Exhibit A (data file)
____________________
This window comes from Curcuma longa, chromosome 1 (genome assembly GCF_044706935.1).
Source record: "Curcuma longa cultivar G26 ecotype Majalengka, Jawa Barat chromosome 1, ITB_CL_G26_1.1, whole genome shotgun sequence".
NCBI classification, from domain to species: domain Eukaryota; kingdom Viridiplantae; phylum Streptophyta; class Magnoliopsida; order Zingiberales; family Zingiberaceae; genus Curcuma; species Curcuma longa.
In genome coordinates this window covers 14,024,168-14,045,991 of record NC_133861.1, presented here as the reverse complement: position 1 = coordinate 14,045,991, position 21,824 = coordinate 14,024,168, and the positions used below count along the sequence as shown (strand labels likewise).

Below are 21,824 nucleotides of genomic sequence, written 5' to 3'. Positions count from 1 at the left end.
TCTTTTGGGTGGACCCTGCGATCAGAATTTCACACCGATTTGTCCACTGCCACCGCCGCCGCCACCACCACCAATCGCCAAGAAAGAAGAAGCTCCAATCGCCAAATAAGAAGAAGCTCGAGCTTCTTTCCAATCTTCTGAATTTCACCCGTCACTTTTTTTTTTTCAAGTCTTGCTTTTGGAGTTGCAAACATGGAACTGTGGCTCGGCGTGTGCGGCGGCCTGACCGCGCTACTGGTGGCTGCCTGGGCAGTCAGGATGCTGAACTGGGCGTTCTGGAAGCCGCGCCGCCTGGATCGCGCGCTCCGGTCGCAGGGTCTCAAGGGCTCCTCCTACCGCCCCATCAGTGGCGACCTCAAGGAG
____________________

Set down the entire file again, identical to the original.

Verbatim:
This window comes from Curcuma longa, chromosome 1 (genome assembly GCF_044706935.1).
Source record: "Curcuma longa cultivar G26 ecotype Majalengka, Jawa Barat chromosome 1, ITB_CL_G26_1.1, whole genome shotgun sequence".
NCBI classification, from domain to species: domain Eukaryota; kingdom Viridiplantae; phylum Streptophyta; class Magnoliopsida; order Zingiberales; family Zingiberaceae; genus Curcuma; species Curcuma longa.
In genome coordinates this window covers 14,024,168-14,045,991 of record NC_133861.1, presented here as the reverse complement: position 1 = coordinate 14,045,991, position 21,824 = coordinate 14,024,168, and the positions used below count along the sequence as shown (strand labels likewise).

Below are 21,824 nucleotides of genomic sequence, written 5' to 3'. Positions count from 1 at the left end.
TCTTTTGGGTGGACCCTGCGATCAGAATTTCACACCGATTTGTCCACTGCCACCGCCGCCGCCACCACCACCAATCGCCAAGAAAGAAGAAGCTCCAATCGCCAAATAAGAAGAAGCTCGAGCTTCTTTCCAATCTTCTGAATTTCACCCGTCACTTTTTTTTTTTCAAGTCTTGCTTTTGGAGTTGCAAACATGGAACTGTGGCTCGGCGTGTGCGGCGGCCTGACCGCGCTACTGGTGGCTGCCTGGGCAGTCAGGATGCTGAACTGGGCGTTCTGGAAGCCGCGCCGCCTGGATCGCGCGCTCCGGTCGCAGGGTCTCAAGGGCTCCTCCTACCGCCCCATCAGTGGCGACCTCAAGGAG